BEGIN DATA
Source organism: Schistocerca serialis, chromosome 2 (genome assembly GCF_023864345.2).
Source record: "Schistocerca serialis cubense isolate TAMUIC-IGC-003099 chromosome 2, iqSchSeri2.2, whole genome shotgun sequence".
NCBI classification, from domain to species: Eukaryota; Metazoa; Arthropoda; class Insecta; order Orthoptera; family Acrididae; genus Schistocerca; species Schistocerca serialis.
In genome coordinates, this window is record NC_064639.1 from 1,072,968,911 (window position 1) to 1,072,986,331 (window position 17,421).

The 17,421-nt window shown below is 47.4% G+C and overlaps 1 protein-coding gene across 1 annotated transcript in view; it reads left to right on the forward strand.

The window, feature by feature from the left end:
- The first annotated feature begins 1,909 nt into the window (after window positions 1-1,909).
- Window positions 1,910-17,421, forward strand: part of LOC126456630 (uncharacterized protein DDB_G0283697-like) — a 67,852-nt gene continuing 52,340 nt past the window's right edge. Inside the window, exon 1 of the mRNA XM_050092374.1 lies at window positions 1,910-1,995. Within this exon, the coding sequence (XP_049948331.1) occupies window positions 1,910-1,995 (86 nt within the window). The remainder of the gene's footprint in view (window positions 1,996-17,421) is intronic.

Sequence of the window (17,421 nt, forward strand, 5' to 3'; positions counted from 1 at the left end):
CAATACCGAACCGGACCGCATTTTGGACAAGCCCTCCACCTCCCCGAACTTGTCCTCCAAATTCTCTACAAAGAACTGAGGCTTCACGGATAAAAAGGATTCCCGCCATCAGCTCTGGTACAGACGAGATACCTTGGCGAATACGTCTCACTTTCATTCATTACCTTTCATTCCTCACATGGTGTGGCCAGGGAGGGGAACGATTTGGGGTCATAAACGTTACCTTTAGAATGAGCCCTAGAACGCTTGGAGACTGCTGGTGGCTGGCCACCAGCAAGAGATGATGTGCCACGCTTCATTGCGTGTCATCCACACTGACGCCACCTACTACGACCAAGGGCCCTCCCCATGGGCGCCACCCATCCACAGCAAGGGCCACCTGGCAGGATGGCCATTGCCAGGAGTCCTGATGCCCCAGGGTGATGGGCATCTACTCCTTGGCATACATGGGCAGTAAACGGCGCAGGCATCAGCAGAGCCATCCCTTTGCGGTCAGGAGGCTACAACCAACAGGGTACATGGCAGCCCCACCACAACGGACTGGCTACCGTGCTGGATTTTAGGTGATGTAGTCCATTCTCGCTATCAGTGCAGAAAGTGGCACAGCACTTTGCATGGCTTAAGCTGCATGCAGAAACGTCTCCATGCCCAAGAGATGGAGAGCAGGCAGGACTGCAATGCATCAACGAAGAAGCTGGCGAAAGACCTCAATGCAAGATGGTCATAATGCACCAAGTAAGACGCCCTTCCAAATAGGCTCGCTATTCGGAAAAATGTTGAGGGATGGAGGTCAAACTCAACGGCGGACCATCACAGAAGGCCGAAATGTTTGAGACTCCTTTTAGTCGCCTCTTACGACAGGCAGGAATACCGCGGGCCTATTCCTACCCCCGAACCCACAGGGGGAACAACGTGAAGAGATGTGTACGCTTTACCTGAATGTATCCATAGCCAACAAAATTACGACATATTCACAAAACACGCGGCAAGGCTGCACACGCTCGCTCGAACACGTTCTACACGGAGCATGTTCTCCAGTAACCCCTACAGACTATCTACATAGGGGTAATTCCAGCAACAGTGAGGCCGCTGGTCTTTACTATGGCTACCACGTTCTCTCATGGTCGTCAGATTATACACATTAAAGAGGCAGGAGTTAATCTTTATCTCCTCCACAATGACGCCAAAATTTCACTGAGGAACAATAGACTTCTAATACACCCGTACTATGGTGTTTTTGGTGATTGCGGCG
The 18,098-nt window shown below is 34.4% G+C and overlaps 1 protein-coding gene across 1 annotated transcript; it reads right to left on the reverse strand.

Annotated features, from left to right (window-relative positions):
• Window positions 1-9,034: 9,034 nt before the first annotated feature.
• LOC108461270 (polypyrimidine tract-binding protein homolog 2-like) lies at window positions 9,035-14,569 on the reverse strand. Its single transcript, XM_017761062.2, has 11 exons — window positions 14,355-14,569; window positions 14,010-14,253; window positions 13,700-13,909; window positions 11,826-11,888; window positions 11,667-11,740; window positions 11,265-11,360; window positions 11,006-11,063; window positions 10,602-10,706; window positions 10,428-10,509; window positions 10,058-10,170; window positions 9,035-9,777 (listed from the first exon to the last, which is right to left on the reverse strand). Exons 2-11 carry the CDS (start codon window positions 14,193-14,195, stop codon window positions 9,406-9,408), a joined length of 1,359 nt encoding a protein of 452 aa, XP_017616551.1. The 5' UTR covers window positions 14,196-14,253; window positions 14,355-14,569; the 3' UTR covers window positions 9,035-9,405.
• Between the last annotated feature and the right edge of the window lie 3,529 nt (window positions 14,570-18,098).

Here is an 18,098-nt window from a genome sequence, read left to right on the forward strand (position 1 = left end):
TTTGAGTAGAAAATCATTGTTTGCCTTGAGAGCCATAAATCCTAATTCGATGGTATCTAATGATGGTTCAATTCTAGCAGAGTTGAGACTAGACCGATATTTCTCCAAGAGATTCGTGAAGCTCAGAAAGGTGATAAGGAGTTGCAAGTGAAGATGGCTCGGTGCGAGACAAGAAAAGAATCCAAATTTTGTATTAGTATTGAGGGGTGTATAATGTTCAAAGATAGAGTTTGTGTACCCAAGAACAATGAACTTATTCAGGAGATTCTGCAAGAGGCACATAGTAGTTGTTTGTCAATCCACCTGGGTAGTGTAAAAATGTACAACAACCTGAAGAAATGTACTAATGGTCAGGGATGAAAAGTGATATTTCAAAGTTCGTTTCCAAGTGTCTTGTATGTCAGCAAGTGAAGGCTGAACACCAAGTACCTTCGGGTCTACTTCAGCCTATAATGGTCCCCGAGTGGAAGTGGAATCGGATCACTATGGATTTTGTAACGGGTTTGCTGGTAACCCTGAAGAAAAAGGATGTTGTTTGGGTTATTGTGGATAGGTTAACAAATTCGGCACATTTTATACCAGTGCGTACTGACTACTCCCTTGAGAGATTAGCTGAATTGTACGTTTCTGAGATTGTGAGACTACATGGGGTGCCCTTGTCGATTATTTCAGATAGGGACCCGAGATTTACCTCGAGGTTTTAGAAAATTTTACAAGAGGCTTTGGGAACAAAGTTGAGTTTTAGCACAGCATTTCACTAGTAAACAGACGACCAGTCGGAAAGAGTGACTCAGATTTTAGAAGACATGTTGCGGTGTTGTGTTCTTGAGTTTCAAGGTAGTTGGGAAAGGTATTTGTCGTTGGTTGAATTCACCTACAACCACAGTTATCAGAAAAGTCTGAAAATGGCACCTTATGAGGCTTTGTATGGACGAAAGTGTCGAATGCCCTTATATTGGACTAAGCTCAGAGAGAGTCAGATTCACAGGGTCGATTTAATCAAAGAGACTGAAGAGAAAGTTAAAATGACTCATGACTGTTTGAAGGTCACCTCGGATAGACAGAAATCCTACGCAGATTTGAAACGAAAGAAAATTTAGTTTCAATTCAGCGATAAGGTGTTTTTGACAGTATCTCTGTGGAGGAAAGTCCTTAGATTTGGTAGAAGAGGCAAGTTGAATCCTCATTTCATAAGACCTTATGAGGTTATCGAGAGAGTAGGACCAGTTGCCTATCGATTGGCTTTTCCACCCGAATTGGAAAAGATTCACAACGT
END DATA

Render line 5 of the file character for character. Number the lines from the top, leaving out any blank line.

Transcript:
The 17,421-nt window shown below is 47.4% G+C and overlaps 1 protein-coding gene across 1 annotated transcript in view; it reads left to right on the forward strand.